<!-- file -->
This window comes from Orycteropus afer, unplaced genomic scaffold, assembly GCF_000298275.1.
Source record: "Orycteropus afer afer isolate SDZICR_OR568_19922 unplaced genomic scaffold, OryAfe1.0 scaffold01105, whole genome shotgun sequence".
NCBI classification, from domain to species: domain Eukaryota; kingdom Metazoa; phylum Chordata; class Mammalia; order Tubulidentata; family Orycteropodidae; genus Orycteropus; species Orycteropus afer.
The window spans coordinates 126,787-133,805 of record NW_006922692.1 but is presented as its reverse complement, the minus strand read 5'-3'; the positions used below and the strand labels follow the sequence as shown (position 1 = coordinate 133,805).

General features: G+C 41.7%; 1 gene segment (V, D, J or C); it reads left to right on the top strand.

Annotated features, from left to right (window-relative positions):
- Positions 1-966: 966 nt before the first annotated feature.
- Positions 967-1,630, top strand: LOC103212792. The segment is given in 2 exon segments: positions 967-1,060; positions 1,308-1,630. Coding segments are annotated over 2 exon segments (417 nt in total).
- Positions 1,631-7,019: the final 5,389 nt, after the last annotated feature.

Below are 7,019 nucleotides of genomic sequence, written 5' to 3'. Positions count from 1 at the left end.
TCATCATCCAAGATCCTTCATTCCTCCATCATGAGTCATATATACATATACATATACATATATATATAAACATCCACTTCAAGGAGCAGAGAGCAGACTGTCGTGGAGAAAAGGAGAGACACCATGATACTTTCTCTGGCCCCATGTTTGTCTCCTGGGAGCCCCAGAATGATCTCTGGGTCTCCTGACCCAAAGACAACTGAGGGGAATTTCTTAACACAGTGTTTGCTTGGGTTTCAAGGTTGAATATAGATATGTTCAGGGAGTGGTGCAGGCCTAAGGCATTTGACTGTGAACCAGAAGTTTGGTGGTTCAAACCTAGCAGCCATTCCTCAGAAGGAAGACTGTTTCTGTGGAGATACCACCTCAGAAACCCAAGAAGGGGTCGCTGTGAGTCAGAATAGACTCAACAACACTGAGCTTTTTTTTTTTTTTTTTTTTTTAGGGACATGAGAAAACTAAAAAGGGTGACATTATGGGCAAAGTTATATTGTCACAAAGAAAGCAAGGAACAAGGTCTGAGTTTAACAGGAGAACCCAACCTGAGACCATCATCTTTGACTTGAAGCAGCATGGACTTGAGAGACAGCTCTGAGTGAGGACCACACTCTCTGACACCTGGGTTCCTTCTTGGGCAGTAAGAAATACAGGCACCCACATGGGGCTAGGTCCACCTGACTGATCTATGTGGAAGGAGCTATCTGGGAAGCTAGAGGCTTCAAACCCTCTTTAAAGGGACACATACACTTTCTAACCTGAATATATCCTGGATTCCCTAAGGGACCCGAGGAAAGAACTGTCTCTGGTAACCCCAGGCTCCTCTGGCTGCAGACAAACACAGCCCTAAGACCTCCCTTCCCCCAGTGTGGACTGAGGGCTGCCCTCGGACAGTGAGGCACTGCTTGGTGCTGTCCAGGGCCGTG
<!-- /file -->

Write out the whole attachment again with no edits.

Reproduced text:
This window comes from Orycteropus afer, unplaced genomic scaffold, assembly GCF_000298275.1.
Source record: "Orycteropus afer afer isolate SDZICR_OR568_19922 unplaced genomic scaffold, OryAfe1.0 scaffold01105, whole genome shotgun sequence".
NCBI classification, from domain to species: domain Eukaryota; kingdom Metazoa; phylum Chordata; class Mammalia; order Tubulidentata; family Orycteropodidae; genus Orycteropus; species Orycteropus afer.
The window spans coordinates 126,787-133,805 of record NW_006922692.1 but is presented as its reverse complement, the minus strand read 5'-3'; the positions used below and the strand labels follow the sequence as shown (position 1 = coordinate 133,805).

General features: G+C 41.7%; 1 gene segment (V, D, J or C); it reads left to right on the top strand.

Annotated features, from left to right (window-relative positions):
- Positions 1-966: 966 nt before the first annotated feature.
- Positions 967-1,630, top strand: LOC103212792. The segment is given in 2 exon segments: positions 967-1,060; positions 1,308-1,630. Coding segments are annotated over 2 exon segments (417 nt in total).
- Positions 1,631-7,019: the final 5,389 nt, after the last annotated feature.

Below are 7,019 nucleotides of genomic sequence, written 5' to 3'. Positions count from 1 at the left end.
TCATCATCCAAGATCCTTCATTCCTCCATCATGAGTCATATATACATATACATATACATATATATATAAACATCCACTTCAAGGAGCAGAGAGCAGACTGTCGTGGAGAAAAGGAGAGACACCATGATACTTTCTCTGGCCCCATGTTTGTCTCCTGGGAGCCCCAGAATGATCTCTGGGTCTCCTGACCCAAAGACAACTGAGGGGAATTTCTTAACACAGTGTTTGCTTGGGTTTCAAGGTTGAATATAGATATGTTCAGGGAGTGGTGCAGGCCTAAGGCATTTGACTGTGAACCAGAAGTTTGGTGGTTCAAACCTAGCAGCCATTCCTCAGAAGGAAGACTGTTTCTGTGGAGATACCACCTCAGAAACCCAAGAAGGGGTCGCTGTGAGTCAGAATAGACTCAACAACACTGAGCTTTTTTTTTTTTTTTTTTTTTTAGGGACATGAGAAAACTAAAAAGGGTGACATTATGGGCAAAGTTATATTGTCACAAAGAAAGCAAGGAACAAGGTCTGAGTTTAACAGGAGAACCCAACCTGAGACCATCATCTTTGACTTGAAGCAGCATGGACTTGAGAGACAGCTCTGAGTGAGGACCACACTCTCTGACACCTGGGTTCCTTCTTGGGCAGTAAGAAATACAGGCACCCACATGGGGCTAGGTCCACCTGACTGATCTATGTGGAAGGAGCTATCTGGGAAGCTAGAGGCTTCAAACCCTCTTTAAAGGGACACATACACTTTCTAACCTGAATATATCCTGGATTCCCTAAGGGACCCGAGGAAAGAACTGTCTCTGGTAACCCCAGGCTCCTCTGGCTGCAGACAAACACAGCCCTAAGACCTCCCTTCCCCCAGTGTGGACTGAGGGCTGCCCTCGGACAGTGAGGCACTGCTTGGTGCTGTCCAGGGCCGTG